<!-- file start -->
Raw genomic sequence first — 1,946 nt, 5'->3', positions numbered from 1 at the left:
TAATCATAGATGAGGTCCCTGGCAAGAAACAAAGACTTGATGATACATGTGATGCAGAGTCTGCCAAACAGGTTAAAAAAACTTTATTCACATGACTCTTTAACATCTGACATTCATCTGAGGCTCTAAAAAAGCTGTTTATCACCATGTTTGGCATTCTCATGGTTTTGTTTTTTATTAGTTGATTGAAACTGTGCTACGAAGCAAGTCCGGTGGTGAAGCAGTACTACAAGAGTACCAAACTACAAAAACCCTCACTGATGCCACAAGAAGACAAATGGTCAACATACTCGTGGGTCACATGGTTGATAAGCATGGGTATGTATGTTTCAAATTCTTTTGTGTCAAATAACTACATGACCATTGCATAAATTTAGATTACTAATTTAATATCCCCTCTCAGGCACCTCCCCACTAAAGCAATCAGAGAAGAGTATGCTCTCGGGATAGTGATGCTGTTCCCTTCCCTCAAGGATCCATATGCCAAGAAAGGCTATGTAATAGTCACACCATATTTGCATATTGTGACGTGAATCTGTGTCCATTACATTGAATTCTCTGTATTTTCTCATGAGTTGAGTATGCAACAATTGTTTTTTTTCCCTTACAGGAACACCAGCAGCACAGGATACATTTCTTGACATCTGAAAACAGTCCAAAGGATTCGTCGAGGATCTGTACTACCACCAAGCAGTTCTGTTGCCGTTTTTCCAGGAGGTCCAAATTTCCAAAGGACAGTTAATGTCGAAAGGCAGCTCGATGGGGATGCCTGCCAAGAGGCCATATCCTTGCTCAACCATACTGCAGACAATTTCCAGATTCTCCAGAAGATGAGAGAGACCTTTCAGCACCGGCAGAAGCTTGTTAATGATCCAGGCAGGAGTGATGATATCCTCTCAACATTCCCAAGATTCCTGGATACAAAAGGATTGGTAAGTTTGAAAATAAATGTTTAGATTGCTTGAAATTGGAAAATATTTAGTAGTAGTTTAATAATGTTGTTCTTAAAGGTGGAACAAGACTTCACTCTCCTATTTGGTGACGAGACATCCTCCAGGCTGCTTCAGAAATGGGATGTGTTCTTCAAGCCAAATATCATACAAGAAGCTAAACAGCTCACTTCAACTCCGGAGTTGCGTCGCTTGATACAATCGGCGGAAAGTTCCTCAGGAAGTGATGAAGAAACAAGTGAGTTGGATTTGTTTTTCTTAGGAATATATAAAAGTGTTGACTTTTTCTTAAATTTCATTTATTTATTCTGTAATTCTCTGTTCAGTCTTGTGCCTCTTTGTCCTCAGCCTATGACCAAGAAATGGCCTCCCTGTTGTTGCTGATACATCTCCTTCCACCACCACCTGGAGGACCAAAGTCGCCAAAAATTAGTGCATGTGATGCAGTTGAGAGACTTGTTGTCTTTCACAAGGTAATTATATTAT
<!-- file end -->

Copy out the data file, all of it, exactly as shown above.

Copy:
Raw genomic sequence first — 1,946 nt, 5'->3', positions numbered from 1 at the left:
TAATCATAGATGAGGTCCCTGGCAAGAAACAAAGACTTGATGATACATGTGATGCAGAGTCTGCCAAACAGGTTAAAAAAACTTTATTCACATGACTCTTTAACATCTGACATTCATCTGAGGCTCTAAAAAAGCTGTTTATCACCATGTTTGGCATTCTCATGGTTTTGTTTTTTATTAGTTGATTGAAACTGTGCTACGAAGCAAGTCCGGTGGTGAAGCAGTACTACAAGAGTACCAAACTACAAAAACCCTCACTGATGCCACAAGAAGACAAATGGTCAACATACTCGTGGGTCACATGGTTGATAAGCATGGGTATGTATGTTTCAAATTCTTTTGTGTCAAATAACTACATGACCATTGCATAAATTTAGATTACTAATTTAATATCCCCTCTCAGGCACCTCCCCACTAAAGCAATCAGAGAAGAGTATGCTCTCGGGATAGTGATGCTGTTCCCTTCCCTCAAGGATCCATATGCCAAGAAAGGCTATGTAATAGTCACACCATATTTGCATATTGTGACGTGAATCTGTGTCCATTACATTGAATTCTCTGTATTTTCTCATGAGTTGAGTATGCAACAATTGTTTTTTTTCCCTTACAGGAACACCAGCAGCACAGGATACATTTCTTGACATCTGAAAACAGTCCAAAGGATTCGTCGAGGATCTGTACTACCACCAAGCAGTTCTGTTGCCGTTTTTCCAGGAGGTCCAAATTTCCAAAGGACAGTTAATGTCGAAAGGCAGCTCGATGGGGATGCCTGCCAAGAGGCCATATCCTTGCTCAACCATACTGCAGACAATTTCCAGATTCTCCAGAAGATGAGAGAGACCTTTCAGCACCGGCAGAAGCTTGTTAATGATCCAGGCAGGAGTGATGATATCCTCTCAACATTCCCAAGATTCCTGGATACAAAAGGATTGGTAAGTTTGAAAATAAATGTTTAGATTGCTTGAAATTGGAAAATATTTAGTAGTAGTTTAATAATGTTGTTCTTAAAGGTGGAACAAGACTTCACTCTCCTATTTGGTGACGAGACATCCTCCAGGCTGCTTCAGAAATGGGATGTGTTCTTCAAGCCAAATATCATACAAGAAGCTAAACAGCTCACTTCAACTCCGGAGTTGCGTCGCTTGATACAATCGGCGGAAAGTTCCTCAGGAAGTGATGAAGAAACAAGTGAGTTGGATTTGTTTTTCTTAGGAATATATAAAAGTGTTGACTTTTTCTTAAATTTCATTTATTTATTCTGTAATTCTCTGTTCAGTCTTGTGCCTCTTTGTCCTCAGCCTATGACCAAGAAATGGCCTCCCTGTTGTTGCTGATACATCTCCTTCCACCACCACCTGGAGGACCAAAGTCGCCAAAAATTAGTGCATGTGATGCAGTTGAGAGACTTGTTGTCTTTCACAAGGTAATTATATTAT